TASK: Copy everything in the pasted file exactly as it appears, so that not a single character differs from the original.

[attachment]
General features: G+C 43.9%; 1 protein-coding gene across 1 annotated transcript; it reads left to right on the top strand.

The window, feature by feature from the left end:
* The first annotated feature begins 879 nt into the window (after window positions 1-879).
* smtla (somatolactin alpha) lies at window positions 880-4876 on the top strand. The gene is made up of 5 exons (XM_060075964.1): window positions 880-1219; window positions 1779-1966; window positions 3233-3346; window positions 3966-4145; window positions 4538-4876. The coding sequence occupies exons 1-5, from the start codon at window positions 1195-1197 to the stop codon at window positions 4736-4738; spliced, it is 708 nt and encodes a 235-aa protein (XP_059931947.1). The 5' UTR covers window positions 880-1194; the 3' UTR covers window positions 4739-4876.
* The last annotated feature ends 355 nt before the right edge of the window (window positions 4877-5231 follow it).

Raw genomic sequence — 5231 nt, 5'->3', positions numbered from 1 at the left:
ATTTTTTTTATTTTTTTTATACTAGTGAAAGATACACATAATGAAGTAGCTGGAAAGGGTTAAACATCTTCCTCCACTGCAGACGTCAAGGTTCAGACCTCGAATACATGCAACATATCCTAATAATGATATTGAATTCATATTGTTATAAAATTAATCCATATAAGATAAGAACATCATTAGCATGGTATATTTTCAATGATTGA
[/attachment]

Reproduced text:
General features: G+C 43.9%; 1 protein-coding gene across 1 annotated transcript; it reads left to right on the top strand.

The window, feature by feature from the left end:
* The first annotated feature begins 879 nt into the window (after window positions 1-879).
* smtla (somatolactin alpha) lies at window positions 880-4876 on the top strand. The gene is made up of 5 exons (XM_060075964.1): window positions 880-1219; window positions 1779-1966; window positions 3233-3346; window positions 3966-4145; window positions 4538-4876. The coding sequence occupies exons 1-5, from the start codon at window positions 1195-1197 to the stop codon at window positions 4736-4738; spliced, it is 708 nt and encodes a 235-aa protein (XP_059931947.1). The 5' UTR covers window positions 880-1194; the 3' UTR covers window positions 4739-4876.
* The last annotated feature ends 355 nt before the right edge of the window (window positions 4877-5231 follow it).

Raw genomic sequence — 5231 nt, 5'->3', positions numbered from 1 at the left:
ATTTTTTTTATTTTTTTTATACTAGTGAAAGATACACATAATGAAGTAGCTGGAAAGGGTTAAACATCTTCCTCCACTGCAGACGTCAAGGTTCAGACCTCGAATACATGCAACATATCCTAATAATGATATTGAATTCATATTGTTATAAAATTAATCCATATAAGATAAGAACATCATTAGCATGGTATATTTTCAATGATTGA